Jobs Aren't Enough: Toward a New Economic Mobility for Low-income Families
Temple University Press, 2006 - 296 pages
This unflinching examination of the obstacles to economic mobility for low-income families exposes the ugly reality that lies beneath the shining surface of the American Dream. The fact is that nearly 25% of employed adults have difficulty supporting their families today. In eye-opening interviews, twenty-five workers and nearly a thousand people who are linked to themOCochildren, teachers, job trainers, and employersOCotell wrenching stories about trying to get ahead. Spanning five cities over five years, this study convincingly demonstrates that prevailing ideas about opportunity, merit, and bootstraps are outdated. As the authors show, some workers who believe the myths end up destroying their health and families in the process of trying to move up. "Jobs Aren't Enough" demonstrates that the social institutions of family, education, labor market, and policy all intersect to influenceOCoand inhibitOCoemployment mobility. It proposes a new mobility paradigm grounded in cooperation and collaboration across social institutions, along with revitalization of the public will."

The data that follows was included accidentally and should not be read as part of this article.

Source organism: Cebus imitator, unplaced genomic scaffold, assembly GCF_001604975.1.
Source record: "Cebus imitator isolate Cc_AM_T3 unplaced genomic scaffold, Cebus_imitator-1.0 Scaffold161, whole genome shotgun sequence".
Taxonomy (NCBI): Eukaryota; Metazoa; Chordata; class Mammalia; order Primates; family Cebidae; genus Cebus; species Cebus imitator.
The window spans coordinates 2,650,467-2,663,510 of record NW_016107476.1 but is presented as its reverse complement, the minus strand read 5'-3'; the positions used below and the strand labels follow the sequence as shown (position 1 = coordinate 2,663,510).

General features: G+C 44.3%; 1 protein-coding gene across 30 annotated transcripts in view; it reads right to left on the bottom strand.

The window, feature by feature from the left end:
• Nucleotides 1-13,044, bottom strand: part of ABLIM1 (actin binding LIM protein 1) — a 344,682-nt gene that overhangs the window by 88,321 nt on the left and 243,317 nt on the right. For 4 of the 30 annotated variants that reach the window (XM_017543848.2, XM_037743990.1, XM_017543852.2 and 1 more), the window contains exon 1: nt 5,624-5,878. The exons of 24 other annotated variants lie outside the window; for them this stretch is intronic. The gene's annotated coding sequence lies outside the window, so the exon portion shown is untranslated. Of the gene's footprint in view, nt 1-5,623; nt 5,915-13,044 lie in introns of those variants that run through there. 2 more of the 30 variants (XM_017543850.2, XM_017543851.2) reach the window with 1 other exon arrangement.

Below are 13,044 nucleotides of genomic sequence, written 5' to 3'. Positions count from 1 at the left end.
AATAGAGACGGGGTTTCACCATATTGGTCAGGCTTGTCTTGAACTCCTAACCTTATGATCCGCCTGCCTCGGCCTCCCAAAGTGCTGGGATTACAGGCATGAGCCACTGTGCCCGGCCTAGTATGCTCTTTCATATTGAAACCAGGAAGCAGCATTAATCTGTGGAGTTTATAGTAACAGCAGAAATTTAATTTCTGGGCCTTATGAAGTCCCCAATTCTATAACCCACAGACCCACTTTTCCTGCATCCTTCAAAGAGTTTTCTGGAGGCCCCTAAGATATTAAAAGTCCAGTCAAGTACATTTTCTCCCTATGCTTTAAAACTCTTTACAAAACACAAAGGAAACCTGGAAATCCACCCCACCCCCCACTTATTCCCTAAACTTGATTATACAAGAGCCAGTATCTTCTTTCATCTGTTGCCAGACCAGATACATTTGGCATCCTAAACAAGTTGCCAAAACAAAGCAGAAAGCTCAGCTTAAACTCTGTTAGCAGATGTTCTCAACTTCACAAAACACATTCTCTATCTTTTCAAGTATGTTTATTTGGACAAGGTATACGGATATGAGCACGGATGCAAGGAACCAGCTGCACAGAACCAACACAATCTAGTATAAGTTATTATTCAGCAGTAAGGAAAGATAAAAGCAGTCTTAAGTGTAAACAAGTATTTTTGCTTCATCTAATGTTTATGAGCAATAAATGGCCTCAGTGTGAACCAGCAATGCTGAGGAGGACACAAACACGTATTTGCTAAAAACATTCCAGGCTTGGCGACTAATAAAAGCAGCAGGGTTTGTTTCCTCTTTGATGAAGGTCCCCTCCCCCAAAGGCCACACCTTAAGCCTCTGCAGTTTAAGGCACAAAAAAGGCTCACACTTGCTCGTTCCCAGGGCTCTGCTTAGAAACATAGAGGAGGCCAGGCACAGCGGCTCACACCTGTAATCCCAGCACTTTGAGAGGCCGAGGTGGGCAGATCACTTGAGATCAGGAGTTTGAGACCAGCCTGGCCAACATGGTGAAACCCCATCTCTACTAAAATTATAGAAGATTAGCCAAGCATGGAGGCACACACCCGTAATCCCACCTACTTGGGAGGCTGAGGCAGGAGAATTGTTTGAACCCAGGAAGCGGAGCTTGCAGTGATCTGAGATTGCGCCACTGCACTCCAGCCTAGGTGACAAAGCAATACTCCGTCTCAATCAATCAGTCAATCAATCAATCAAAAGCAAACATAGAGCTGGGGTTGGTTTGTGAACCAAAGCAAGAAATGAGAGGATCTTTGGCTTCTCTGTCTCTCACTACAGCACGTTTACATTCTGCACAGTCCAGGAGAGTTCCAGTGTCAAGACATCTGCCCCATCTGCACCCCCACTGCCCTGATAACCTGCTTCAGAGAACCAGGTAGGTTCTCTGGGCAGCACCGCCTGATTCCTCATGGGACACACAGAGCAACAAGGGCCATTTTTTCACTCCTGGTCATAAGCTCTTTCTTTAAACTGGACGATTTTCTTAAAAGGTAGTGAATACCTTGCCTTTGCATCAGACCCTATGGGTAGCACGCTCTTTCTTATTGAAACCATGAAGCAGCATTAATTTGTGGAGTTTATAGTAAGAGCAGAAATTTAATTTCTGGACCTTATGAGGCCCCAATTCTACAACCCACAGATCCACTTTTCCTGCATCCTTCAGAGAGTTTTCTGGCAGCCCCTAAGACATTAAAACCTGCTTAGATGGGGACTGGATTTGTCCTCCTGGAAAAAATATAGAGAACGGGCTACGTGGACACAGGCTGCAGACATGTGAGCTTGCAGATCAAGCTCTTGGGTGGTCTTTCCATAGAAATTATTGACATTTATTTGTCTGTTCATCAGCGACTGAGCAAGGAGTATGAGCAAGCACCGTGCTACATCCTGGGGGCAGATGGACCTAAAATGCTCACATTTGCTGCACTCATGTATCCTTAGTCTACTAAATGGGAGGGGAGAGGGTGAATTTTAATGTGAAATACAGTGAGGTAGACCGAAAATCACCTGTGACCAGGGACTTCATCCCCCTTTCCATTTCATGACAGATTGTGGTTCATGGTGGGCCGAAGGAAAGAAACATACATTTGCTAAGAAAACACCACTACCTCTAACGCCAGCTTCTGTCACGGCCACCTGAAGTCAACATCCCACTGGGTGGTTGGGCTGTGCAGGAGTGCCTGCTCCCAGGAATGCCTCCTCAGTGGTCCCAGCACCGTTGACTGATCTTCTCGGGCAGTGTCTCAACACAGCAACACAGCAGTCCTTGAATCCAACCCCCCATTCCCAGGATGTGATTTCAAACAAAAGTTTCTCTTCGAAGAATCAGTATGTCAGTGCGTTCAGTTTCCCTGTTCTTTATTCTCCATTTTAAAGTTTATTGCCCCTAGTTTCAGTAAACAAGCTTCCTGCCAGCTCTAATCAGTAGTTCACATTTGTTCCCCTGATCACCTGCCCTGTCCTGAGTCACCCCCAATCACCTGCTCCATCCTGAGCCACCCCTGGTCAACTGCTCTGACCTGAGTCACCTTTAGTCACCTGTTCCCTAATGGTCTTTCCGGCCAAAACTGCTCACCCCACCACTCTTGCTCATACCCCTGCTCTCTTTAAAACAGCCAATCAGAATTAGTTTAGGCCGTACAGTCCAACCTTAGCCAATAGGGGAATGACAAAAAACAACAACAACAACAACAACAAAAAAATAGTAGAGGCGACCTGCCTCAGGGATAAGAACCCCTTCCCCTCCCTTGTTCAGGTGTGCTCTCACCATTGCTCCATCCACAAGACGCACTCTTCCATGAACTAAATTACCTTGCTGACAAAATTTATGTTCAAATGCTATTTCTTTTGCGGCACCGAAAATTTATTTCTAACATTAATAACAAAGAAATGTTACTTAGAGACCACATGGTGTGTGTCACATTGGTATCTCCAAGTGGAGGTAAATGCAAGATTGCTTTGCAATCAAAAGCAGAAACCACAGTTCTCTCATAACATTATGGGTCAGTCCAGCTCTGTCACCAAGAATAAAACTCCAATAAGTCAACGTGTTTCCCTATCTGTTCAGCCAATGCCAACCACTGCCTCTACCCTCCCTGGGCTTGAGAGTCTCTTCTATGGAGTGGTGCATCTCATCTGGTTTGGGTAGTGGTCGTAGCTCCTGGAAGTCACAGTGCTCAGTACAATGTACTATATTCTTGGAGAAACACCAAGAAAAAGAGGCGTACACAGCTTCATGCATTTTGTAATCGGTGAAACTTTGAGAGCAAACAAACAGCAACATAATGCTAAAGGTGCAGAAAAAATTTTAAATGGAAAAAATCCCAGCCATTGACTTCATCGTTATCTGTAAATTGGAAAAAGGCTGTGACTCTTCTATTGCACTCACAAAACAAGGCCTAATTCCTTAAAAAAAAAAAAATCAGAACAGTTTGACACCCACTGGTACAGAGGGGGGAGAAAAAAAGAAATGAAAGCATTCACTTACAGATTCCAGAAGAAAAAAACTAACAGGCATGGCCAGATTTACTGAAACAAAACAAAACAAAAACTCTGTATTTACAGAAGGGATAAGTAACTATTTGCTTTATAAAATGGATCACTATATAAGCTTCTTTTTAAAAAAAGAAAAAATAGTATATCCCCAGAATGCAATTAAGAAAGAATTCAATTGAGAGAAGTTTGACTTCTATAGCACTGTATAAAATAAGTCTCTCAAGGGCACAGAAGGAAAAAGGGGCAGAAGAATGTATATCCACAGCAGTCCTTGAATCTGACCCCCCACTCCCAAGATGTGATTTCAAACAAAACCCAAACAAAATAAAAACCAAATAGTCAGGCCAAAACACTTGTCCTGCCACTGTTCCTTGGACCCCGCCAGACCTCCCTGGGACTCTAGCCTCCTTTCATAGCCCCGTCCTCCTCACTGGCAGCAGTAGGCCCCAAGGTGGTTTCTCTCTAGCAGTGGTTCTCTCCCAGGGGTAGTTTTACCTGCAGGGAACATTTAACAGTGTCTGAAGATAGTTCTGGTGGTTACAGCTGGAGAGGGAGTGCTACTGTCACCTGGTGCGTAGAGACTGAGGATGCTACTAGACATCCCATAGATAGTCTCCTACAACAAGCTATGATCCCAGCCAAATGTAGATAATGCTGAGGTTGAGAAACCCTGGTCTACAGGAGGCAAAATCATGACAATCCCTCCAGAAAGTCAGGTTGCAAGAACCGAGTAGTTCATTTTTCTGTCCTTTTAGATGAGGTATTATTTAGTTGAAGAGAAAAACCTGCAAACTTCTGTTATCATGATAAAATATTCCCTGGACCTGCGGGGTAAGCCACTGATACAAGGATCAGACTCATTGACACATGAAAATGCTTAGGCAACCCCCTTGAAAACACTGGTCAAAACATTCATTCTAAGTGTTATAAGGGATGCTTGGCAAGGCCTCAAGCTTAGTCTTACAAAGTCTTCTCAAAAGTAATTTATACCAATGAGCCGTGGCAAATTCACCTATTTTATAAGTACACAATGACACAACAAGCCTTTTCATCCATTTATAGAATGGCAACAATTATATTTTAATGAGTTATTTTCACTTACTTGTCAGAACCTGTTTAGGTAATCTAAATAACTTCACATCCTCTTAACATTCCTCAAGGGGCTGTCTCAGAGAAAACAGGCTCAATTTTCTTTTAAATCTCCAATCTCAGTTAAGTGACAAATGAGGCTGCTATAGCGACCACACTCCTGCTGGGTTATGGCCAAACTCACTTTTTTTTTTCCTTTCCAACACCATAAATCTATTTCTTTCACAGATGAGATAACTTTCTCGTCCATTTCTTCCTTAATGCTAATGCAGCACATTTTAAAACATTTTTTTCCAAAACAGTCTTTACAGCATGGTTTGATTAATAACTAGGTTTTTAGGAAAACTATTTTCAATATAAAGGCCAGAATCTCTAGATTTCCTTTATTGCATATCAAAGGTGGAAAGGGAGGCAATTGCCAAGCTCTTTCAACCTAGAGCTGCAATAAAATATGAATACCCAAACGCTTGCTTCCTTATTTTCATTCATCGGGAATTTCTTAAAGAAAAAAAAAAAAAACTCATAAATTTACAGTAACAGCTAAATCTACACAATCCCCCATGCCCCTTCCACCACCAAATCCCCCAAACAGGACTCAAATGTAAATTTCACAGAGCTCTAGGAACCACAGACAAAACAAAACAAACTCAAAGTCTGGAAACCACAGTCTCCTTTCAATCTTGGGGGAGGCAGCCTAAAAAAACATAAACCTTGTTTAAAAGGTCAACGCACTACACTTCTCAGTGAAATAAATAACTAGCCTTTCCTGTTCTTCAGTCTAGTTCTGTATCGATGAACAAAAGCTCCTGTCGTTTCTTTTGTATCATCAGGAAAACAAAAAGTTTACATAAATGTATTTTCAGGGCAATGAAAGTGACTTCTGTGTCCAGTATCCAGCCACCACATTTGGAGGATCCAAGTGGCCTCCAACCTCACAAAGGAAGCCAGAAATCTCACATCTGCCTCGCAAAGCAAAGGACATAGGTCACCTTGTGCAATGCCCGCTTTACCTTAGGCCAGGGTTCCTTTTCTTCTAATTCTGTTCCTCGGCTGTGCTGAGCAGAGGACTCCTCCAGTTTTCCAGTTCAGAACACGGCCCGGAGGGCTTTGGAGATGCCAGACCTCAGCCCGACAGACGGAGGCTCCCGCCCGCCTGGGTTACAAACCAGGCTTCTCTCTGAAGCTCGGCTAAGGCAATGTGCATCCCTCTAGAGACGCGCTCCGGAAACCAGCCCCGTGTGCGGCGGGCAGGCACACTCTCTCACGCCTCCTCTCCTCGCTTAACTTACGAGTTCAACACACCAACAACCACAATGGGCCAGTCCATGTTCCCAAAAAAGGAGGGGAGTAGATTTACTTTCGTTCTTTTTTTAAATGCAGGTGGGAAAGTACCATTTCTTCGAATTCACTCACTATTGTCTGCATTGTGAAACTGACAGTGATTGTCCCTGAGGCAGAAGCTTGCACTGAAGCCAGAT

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advancement American assessment assistance average Ayesha benefits capital career challenges Chapter characteristics child choice Company construction decision earnings economic mobility effect efforts employees employment environment example experience families federal firms five four funding future hard hold housing income increase individual industry influence initial institutions intersect Isabell Iversen key parents known labor market learning limited live manufacturing Milwaukee months mother move needs neighborhoods networks occupations offer opportunity organization Orleans paradigm parents percent period person Philadelphia position poverty practices problems processes relations remain responsibility result skills social story structure suggest supervisor Table teachers training program union wage welfare workers workforce development